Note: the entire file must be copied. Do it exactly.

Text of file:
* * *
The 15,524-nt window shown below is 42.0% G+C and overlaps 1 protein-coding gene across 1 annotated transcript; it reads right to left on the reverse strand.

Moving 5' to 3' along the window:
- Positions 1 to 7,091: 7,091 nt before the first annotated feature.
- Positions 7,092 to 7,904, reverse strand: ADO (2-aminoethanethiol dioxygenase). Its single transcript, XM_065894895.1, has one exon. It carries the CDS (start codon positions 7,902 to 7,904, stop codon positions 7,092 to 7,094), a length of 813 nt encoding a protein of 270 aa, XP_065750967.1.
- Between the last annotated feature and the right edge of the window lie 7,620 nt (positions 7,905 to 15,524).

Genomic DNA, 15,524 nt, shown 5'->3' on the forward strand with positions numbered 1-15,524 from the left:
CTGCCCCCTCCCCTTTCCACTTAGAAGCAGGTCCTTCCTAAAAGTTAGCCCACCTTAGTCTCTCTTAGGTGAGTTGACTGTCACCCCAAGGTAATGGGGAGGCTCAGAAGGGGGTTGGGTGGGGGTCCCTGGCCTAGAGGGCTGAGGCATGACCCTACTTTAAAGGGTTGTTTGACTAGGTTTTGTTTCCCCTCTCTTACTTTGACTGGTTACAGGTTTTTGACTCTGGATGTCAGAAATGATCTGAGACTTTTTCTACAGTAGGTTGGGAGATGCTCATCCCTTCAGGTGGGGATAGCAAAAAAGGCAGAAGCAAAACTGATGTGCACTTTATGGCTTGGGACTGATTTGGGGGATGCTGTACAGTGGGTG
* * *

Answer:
The 15,524-nt window shown below is 42.0% G+C and overlaps 1 protein-coding gene across 1 annotated transcript; it reads right to left on the reverse strand.

Moving 5' to 3' along the window:
- Positions 1 to 7,091: 7,091 nt before the first annotated feature.
- Positions 7,092 to 7,904, reverse strand: ADO (2-aminoethanethiol dioxygenase). Its single transcript, XM_065894895.1, has one exon. It carries the CDS (start codon positions 7,902 to 7,904, stop codon positions 7,092 to 7,094), a length of 813 nt encoding a protein of 270 aa, XP_065750967.1.
- Between the last annotated feature and the right edge of the window lie 7,620 nt (positions 7,905 to 15,524).

Genomic DNA, 15,524 nt, shown 5'->3' on the forward strand with positions numbered 1-15,524 from the left:
CTGCCCCCTCCCCTTTCCACTTAGAAGCAGGTCCTTCCTAAAAGTTAGCCCACCTTAGTCTCTCTTAGGTGAGTTGACTGTCACCCCAAGGTAATGGGGAGGCTCAGAAGGGGGTTGGGTGGGGGTCCCTGGCCTAGAGGGCTGAGGCATGACCCTACTTTAAAGGGTTGTTTGACTAGGTTTTGTTTCCCCTCTCTTACTTTGACTGGTTACAGGTTTTTGACTCTGGATGTCAGAAATGATCTGAGACTTTTTCTACAGTAGGTTGGGAGATGCTCATCCCTTCAGGTGGGGATAGCAAAAAAGGCAGAAGCAAAACTGATGTGCACTTTATGGCTTGGGACTGATTTGGGGGATGCTGTACAGTGGGTG